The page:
Deal agreed for EastMed undersea gas pipeline to Europe

The race for offshore energy deposits in the southern Mediterranean has created tensions between Greece and Cyprus, on the one side, and rival Turkey. Ankara has raised the stakes with claims to areas under Greek control. (AFP)
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Updated 02 January 2020

Deal agreed for EastMed undersea gas pipeline to Europe

  • The 1,900 km EastMed pipeline has a budget of $6 billion

ATHENS: The leaders of Greece, Israel and Cyprus met in Athens on Thursday to sign a deal for an undersea pipeline that would carry gas from new offshore deposits in the southeastern Mediterranean to continental Europe.

The 1,900 km EastMed pipeline is intended to provide an alternative gas source for energy-hungry Europe, which is currently largely dependent on supplies from Russia and the Caucasus region.

As now designed, the pipeline would run from Israel’s Levantine Basin offshore gas reserves to Cyprus, Crete and the Greek mainland. An overland pipeline to northwestern Greece and another planned undersea pipeline would carry the gas to Italy.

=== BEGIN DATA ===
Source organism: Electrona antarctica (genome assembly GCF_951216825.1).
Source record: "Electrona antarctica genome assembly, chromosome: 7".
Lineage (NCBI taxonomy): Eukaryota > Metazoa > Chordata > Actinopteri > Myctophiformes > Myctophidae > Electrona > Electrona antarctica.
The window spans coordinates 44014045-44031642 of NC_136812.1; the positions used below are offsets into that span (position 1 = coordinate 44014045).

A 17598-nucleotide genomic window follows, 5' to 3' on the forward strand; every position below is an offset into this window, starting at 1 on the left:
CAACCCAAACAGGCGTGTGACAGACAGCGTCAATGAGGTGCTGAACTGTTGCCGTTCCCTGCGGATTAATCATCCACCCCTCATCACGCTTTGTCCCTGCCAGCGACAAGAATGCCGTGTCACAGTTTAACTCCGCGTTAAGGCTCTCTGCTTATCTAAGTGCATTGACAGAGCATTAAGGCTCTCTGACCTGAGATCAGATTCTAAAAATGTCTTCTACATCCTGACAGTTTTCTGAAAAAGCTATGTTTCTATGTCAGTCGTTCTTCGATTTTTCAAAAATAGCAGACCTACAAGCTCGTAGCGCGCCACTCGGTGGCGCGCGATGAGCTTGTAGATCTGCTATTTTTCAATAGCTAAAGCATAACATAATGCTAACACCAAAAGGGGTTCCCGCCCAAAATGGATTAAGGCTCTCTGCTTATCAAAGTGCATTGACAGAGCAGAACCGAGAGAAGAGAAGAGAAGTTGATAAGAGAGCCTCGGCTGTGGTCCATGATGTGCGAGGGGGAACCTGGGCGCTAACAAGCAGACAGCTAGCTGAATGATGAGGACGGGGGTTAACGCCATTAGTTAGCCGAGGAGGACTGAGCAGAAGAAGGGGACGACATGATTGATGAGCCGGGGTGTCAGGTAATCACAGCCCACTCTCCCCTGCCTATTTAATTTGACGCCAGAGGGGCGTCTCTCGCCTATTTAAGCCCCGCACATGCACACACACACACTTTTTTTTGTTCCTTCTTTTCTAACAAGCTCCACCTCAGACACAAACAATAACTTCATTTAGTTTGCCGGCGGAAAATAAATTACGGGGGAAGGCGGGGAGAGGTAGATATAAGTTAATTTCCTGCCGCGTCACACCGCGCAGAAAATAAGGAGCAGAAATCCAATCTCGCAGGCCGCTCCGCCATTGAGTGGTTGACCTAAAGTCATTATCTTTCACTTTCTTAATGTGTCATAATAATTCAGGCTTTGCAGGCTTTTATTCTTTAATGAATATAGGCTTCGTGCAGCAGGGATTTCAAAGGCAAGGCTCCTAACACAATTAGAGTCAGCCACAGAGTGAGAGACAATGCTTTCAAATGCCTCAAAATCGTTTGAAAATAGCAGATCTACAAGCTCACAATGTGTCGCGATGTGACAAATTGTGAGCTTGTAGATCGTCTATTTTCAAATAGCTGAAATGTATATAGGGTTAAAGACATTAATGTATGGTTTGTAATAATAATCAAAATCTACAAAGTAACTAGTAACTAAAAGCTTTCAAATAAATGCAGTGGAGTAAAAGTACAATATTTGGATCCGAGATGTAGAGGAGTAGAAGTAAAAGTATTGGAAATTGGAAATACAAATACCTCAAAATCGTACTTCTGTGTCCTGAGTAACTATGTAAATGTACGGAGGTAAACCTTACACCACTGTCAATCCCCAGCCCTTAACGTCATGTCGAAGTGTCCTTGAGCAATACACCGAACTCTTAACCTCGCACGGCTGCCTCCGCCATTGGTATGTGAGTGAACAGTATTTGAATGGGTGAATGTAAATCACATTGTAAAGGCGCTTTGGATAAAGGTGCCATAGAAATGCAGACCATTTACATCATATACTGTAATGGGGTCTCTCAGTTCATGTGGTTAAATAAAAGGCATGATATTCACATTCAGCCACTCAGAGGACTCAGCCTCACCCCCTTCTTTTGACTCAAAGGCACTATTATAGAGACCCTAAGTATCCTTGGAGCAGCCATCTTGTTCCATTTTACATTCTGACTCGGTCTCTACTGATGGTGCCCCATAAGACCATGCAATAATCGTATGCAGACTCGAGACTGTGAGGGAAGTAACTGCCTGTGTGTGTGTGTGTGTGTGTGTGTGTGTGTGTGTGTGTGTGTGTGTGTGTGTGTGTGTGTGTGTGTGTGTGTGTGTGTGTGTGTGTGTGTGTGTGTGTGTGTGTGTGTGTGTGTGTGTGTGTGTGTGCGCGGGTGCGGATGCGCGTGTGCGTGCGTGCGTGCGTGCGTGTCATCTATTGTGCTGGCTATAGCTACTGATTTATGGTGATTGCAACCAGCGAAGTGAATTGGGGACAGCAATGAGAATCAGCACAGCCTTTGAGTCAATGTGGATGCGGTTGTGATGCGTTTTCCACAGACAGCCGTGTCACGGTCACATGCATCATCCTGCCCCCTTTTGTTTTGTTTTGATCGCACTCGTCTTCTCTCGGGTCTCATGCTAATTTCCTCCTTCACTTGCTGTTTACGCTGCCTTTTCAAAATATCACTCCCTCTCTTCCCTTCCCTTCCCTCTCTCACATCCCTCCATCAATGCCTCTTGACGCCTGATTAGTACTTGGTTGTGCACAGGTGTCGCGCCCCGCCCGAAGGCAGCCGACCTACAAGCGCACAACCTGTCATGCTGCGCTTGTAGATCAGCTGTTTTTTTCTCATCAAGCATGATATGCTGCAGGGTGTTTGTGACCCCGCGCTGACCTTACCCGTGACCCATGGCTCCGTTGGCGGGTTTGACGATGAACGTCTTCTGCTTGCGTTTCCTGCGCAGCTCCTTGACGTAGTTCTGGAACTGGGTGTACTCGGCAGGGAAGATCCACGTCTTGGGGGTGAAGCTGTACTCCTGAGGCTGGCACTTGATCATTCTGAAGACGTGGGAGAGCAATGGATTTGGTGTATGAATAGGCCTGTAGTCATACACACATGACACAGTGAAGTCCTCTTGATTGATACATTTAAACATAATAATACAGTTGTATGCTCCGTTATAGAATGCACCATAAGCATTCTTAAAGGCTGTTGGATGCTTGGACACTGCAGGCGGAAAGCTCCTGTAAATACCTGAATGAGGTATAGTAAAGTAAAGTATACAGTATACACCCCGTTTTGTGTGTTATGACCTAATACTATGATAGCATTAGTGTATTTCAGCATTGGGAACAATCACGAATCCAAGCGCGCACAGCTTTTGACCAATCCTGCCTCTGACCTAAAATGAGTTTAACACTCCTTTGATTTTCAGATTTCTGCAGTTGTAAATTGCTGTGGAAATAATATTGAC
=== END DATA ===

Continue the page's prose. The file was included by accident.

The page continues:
The project, with a rough budget of $6 billion, is expected to satisfy about 10 percent of the EU’s natural gas needs. But it also is fraught with political and logistical complexities.

The race to claim offshore energy deposits in the southern Mediterranean has created new tensions between Greece and Cyprus, on the one side, and historic rival Turkey.

Ankara has raised the stakes with recent moves to explore waters controlled by the two EU member countries. Cyprus and Greece are particularly disturbed Turkey sent warship-escorted drill ships into waters where Cyprus has exclusive economic rights.

Cypriot President Nicos Anastasiades said the EastMed pipeline, while not aimed against Turkey, affirms that Greece and Cyprus hold sovereign rights to the waters they control.